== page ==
Film

Away We Go: Home Sweet Wherever

A finely pedigreed comic road film that, when all is said and done, is too finely-tooled for the NPR set to have much life left in it.


Away We Go

Director: Sam Mendes
Cast: John Krasinski, Maya Rudolph, Catherine O'Hara, Jeff Daniels, Carmen Ejogo, Allison Janney, Jim Gaffigan, Maggie Gyllenhaal, Josh Hamilton, Chris Messina, Melanie Lynskey, Paul Schneider
MPAA Rating: R
Studio: Focus Features
Year: 2009
UK Release Date: 2009-09-18
US Release Date: 2009-06-05 (Limited)
Website
Trailer

A wonderfully well-intentioned flock of stock American-indie scenarios wrapped up in a cosy, folky soundtrack and lavished with charming comic interludes, Away We Go never strives to be much of anything and succeeds quite well in its aims. Not that that is necessarily a bad thing, as all works of art should always know their limitations, but it seems like somebody might have tried a little harder. Maybe it's asking too much, but for the screenwriting debut of two literary wunderkinds (married duo Dave Eggers and Vendela Vida) that just happens to be shot by a director (Sam Mendes) whose last film was one of the great literary adaptations in recent memory (Revolutionary Road), one expects at least a couple attempts to swing for the fences.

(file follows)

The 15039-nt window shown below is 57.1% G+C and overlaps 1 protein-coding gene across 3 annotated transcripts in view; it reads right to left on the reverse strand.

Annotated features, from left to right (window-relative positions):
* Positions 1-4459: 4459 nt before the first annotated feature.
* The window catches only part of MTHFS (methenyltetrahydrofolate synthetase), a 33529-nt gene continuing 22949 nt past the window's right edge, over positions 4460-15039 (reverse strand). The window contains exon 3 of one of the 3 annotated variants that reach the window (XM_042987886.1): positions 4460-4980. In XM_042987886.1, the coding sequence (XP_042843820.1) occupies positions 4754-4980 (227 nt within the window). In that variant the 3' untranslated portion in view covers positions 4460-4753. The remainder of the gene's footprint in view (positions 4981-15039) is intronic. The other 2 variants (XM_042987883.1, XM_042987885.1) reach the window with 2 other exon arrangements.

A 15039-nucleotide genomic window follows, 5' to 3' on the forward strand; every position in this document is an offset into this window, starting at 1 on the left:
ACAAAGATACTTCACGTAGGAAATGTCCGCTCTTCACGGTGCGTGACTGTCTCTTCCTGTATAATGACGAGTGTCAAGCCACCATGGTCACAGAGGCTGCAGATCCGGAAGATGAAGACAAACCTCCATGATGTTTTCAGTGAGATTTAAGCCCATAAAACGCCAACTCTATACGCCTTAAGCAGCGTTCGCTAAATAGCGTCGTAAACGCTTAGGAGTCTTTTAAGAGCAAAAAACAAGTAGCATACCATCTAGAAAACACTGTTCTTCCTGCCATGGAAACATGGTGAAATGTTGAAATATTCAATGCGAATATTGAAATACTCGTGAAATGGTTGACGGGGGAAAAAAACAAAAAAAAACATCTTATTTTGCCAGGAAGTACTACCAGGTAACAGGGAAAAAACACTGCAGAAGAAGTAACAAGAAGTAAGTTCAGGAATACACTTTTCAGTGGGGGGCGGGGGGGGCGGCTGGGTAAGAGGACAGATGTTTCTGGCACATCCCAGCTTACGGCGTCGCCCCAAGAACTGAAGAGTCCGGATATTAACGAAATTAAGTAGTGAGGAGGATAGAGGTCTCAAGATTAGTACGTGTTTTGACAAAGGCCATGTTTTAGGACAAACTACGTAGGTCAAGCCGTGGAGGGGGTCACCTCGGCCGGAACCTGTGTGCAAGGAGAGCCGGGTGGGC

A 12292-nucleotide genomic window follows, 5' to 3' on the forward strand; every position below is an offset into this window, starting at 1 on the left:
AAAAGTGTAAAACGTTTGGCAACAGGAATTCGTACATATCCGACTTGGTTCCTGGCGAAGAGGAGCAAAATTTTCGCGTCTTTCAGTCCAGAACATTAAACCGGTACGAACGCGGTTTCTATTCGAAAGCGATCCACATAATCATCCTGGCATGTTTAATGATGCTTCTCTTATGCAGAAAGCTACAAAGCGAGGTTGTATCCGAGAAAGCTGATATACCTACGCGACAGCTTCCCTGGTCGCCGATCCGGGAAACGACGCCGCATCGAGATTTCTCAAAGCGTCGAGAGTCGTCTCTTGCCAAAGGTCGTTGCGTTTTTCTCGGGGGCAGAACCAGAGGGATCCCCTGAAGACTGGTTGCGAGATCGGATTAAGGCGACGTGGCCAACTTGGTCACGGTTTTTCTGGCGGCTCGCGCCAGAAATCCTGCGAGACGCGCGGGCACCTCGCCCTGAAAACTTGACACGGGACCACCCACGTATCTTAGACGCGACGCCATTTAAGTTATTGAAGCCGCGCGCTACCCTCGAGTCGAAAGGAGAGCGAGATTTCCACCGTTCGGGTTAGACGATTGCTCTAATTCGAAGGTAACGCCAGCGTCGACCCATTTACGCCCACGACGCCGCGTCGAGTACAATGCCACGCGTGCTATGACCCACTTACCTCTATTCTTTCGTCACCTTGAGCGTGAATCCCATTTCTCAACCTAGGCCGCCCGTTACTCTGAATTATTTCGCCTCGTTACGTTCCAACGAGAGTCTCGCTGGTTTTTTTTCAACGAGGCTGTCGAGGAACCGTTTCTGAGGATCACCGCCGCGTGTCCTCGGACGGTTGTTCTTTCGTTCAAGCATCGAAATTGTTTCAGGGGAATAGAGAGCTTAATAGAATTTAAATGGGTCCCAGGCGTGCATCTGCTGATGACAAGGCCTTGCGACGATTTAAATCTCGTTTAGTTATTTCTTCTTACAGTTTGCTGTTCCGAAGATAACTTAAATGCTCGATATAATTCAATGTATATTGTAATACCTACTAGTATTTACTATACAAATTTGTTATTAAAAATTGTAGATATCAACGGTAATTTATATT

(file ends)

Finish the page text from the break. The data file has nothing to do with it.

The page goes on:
It's possible that the film's lackadaisical attitude came about quite organically after coming up with such a sparklingly perfect and well-tuned cast. As Burt and Verona, the low-key early-30s couple who set off to find a new place to live after Verona becomes pregnant and they discover Burt's parents are moving abroad, John Krasinski and Maya Rudolph fit together like peanut butter and jelly. Their muted, lo-fi way of living is more than just some hipster statement like the soulful voices always murmuring on the overused soundtrack; their easy-come easy-go attitude and lightly jabbing verbal interplay feeling as lived-in as their junked-up and falling-down house in the sticks.

As Burt and six-months-pregnant Verona make their way around the country in search of a new home, they're thrown into prepackaged comic encounters whose excellent players almost overcome the caricatured nature of the writing. A fiery Allison Janney and gloomily apocalyptic Jim Gaffigan present a sun-dazed picture of suburban psychodrama, while Maggie Gyllenhaal and Josh Hamilton perform a breathtakingly obnoxious satirical take on foggy-brained college-town intelligentsia smugness. Both segments -- in addition to a too-brief appearance by Catherine O'Hara and Jeff Daniels as Burt's alarmingly selfish parents -- appear as self-contained little playlets whose sudden rush of freakish energy leave the rest of the film unbalanced.